As soon as I arrived in Bishkek, I started asking every person I met where I could find, watch, and play kok boru. I first learned about the sport in researching Kygyzstan before I arrived in Bishkek and was instantly fascinated by it. Kok boru is the wild national sport of Kyrgyzstan. It’s basically polo, played on horseback, but with a dead goat as the ball and the players are allowed to go full contact at the horse’s top speed in the aggressive pursuit of a goal.
Although its national sport as wild and fast, the Kyrgyz themselves are very laid back and not exactly stereotyped as being organized. Thus, as I tried to find a game to watch, I heard from various sources that the season was over and it had just begun, that games are not played in the city and are played nearly every day here. Websites are generally no help here for fans either (even for more established sports like soccer, event schedules are generally not posted online and, when they are, often prove inaccurate).
In the end, after a lot of asking around and a lot of trial and error, I was able to find, watch, and even play kok boru. This is how I was able to do it, for anyone else who would like to repeat these experiences in Kyrgyzstan.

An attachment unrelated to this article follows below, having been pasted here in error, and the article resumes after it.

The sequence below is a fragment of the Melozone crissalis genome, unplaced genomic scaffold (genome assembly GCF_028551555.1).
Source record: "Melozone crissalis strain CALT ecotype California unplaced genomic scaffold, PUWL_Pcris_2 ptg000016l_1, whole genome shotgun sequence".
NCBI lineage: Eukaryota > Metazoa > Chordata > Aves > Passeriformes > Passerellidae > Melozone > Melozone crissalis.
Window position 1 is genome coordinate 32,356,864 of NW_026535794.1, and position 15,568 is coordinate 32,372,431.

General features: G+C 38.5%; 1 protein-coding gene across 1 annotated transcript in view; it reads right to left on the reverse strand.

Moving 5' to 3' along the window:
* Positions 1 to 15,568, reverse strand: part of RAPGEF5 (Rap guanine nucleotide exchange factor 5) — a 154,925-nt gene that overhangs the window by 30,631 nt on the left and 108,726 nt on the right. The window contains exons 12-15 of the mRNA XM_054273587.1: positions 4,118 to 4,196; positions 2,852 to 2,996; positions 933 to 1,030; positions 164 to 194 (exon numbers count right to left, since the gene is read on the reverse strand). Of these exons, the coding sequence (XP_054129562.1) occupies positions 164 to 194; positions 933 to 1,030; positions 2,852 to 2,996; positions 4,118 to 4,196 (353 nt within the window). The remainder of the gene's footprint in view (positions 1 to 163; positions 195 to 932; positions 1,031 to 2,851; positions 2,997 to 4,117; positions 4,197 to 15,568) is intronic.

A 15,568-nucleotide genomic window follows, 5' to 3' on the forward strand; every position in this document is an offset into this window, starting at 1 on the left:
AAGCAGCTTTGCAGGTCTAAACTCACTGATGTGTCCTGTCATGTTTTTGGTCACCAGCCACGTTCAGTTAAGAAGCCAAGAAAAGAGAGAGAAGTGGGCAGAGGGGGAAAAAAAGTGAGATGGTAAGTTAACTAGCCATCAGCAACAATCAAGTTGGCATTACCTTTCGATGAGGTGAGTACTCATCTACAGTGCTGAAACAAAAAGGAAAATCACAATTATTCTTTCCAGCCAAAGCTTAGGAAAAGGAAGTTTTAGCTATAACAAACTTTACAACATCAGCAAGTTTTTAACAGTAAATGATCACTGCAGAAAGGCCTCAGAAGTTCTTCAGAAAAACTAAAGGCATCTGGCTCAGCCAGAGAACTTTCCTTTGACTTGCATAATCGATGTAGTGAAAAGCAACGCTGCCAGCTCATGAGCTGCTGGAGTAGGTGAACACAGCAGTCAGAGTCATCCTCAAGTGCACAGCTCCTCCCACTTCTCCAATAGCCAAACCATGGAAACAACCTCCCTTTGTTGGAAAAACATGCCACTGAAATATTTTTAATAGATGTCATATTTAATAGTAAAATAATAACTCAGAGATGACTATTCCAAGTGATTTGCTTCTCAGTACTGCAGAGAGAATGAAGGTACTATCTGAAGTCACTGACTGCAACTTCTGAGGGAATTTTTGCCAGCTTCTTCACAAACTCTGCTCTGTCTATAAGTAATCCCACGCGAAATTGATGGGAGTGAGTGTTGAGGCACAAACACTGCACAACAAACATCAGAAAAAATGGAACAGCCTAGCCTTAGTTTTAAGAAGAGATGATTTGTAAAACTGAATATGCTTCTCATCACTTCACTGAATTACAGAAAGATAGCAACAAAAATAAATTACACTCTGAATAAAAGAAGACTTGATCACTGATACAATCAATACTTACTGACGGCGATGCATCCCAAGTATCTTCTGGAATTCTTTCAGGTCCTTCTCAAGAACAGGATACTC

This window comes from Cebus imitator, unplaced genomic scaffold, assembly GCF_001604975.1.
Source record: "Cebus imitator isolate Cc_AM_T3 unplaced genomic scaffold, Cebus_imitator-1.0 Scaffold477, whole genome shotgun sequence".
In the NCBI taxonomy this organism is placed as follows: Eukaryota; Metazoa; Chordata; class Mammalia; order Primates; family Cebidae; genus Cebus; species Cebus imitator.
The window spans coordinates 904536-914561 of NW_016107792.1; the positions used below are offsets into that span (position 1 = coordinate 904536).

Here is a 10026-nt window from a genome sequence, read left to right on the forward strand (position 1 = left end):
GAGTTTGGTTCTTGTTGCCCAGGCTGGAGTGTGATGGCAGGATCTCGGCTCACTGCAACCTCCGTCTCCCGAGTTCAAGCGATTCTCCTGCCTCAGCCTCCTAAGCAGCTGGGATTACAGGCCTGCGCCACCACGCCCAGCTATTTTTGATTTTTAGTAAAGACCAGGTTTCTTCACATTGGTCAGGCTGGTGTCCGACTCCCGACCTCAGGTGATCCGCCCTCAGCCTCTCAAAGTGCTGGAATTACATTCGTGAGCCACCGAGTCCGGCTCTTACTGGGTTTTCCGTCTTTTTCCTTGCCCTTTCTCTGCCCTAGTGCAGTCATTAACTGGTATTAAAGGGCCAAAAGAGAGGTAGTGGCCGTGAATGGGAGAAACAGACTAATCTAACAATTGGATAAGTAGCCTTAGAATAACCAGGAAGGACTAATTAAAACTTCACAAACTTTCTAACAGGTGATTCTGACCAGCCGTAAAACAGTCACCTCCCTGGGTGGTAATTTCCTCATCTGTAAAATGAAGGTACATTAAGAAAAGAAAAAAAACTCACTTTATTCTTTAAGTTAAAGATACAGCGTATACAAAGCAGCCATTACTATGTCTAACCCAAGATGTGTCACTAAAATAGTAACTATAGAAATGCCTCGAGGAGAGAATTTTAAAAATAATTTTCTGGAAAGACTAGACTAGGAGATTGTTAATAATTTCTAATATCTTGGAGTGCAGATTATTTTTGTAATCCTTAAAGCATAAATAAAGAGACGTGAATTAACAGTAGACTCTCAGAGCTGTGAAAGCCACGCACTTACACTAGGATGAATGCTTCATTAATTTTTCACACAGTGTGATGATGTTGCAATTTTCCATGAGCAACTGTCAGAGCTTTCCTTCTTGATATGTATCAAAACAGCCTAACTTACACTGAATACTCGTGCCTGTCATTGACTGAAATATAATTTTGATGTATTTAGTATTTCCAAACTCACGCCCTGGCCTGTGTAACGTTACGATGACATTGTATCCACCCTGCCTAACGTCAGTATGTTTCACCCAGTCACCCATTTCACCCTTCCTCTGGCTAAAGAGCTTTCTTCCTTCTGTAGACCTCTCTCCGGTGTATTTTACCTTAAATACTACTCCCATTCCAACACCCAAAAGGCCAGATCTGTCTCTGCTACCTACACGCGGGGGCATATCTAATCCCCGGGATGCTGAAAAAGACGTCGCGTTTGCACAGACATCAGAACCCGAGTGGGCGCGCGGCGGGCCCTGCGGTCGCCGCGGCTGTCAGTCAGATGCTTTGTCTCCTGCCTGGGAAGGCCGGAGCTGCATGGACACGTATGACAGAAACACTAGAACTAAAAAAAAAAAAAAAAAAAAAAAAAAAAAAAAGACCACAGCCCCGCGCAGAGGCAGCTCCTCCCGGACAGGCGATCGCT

What is Kok Boru?
Kok boru is held dear by many Kyrgyz men as part of their identity. However, this facet of Kyrgyz culture is almost entirely exclusive to men, with women being barred from playing. Women even attending the matches is looked down upon.
Most of the men I talked to would say that the game was “as old as the Kyrgyz people,” or at least dated to around the year 200 BCE. A well-seasoned “Kok Boruchu” (Kok Boru player) named Nurbek explained to me the origins of the game. The name, he says, is derived from the Kyrgyz words “kok,” meaning blue, and “boru,” meaning wolf. Nurbek says this is because “during the winter, hungry wolves would come down from the mountains looking for food, and, to protect their flock, shepherds would have to kill these wolves. They would pick the wolves up in full sprint from their astride their galloping horses and then quickly cut the throat. To celebrate having saved their precious livestock, they would then play a game with the wolf carcass.
Most women I spoke to said they have no interest in the sport, saying, “it is too violent.” This is the same reason most men give for why women are and should be barred from watching it. In fact, the few women who did show interest talked about how it is very hard to even find out about a match as a woman, as men try to “protect” women from witnessing the brutal game. Men will also change how they discuss the game in front of women. The same man might say that the game is too violent and antiquated when in the company of women, but also express admiration for the game when in the company of other men.